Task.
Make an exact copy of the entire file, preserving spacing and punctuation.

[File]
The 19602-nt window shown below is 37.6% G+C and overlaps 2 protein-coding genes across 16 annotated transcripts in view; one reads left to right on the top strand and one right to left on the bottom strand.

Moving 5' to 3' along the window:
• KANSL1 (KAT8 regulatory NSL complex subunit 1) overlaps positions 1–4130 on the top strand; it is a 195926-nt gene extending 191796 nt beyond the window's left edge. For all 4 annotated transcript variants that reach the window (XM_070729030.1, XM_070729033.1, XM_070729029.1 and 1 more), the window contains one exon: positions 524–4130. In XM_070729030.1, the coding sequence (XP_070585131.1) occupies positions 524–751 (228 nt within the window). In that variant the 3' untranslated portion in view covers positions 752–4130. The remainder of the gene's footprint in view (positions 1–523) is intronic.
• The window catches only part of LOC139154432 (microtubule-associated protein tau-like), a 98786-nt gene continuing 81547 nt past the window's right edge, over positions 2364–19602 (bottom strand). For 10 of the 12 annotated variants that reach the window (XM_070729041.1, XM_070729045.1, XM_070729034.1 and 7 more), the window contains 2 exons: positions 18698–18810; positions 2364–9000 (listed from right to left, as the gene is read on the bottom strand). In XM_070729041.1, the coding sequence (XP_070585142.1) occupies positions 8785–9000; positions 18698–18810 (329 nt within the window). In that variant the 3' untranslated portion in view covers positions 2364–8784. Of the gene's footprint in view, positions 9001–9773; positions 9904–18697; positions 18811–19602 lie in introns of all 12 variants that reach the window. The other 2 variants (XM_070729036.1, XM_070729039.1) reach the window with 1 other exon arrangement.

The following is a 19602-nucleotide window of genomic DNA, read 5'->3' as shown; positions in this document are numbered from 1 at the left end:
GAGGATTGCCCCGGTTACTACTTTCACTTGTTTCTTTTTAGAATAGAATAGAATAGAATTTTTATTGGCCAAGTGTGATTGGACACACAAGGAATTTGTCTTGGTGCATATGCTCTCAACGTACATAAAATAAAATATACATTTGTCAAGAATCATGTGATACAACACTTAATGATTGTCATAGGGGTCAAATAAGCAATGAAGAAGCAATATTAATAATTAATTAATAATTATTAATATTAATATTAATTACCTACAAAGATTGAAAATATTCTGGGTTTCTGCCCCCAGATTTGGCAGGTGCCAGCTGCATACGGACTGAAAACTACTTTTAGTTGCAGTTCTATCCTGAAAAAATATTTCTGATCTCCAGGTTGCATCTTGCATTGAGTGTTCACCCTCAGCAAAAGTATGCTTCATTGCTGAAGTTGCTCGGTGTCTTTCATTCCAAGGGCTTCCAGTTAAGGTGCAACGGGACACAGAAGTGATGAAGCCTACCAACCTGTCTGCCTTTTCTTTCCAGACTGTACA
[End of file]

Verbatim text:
The 19602-nt window shown below is 37.6% G+C and overlaps 2 protein-coding genes across 16 annotated transcripts in view; one reads left to right on the top strand and one right to left on the bottom strand.

Moving 5' to 3' along the window:
• KANSL1 (KAT8 regulatory NSL complex subunit 1) overlaps positions 1–4130 on the top strand; it is a 195926-nt gene extending 191796 nt beyond the window's left edge. For all 4 annotated transcript variants that reach the window (XM_070729030.1, XM_070729033.1, XM_070729029.1 and 1 more), the window contains one exon: positions 524–4130. In XM_070729030.1, the coding sequence (XP_070585131.1) occupies positions 524–751 (228 nt within the window). In that variant the 3' untranslated portion in view covers positions 752–4130. The remainder of the gene's footprint in view (positions 1–523) is intronic.
• The window catches only part of LOC139154432 (microtubule-associated protein tau-like), a 98786-nt gene continuing 81547 nt past the window's right edge, over positions 2364–19602 (bottom strand). For 10 of the 12 annotated variants that reach the window (XM_070729041.1, XM_070729045.1, XM_070729034.1 and 7 more), the window contains 2 exons: positions 18698–18810; positions 2364–9000 (listed from right to left, as the gene is read on the bottom strand). In XM_070729041.1, the coding sequence (XP_070585142.1) occupies positions 8785–9000; positions 18698–18810 (329 nt within the window). In that variant the 3' untranslated portion in view covers positions 2364–8784. Of the gene's footprint in view, positions 9001–9773; positions 9904–18697; positions 18811–19602 lie in introns of all 12 variants that reach the window. The other 2 variants (XM_070729036.1, XM_070729039.1) reach the window with 1 other exon arrangement.

The following is a 19602-nucleotide window of genomic DNA, read 5'->3' as shown; positions in this document are numbered from 1 at the left end:
GAGGATTGCCCCGGTTACTACTTTCACTTGTTTCTTTTTAGAATAGAATAGAATAGAATTTTTATTGGCCAAGTGTGATTGGACACACAAGGAATTTGTCTTGGTGCATATGCTCTCAACGTACATAAAATAAAATATACATTTGTCAAGAATCATGTGATACAACACTTAATGATTGTCATAGGGGTCAAATAAGCAATGAAGAAGCAATATTAATAATTAATTAATAATTATTAATATTAATATTAATTACCTACAAAGATTGAAAATATTCTGGGTTTCTGCCCCCAGATTTGGCAGGTGCCAGCTGCATACGGACTGAAAACTACTTTTAGTTGCAGTTCTATCCTGAAAAAATATTTCTGATCTCCAGGTTGCATCTTGCATTGAGTGTTCACCCTCAGCAAAAGTATGCTTCATTGCTGAAGTTGCTCGGTGTCTTTCATTCCAAGGGCTTCCAGTTAAGGTGCAACGGGACACAGAAGTGATGAAGCCTACCAACCTGTCTGCCTTTTCTTTCCAGACTGTACA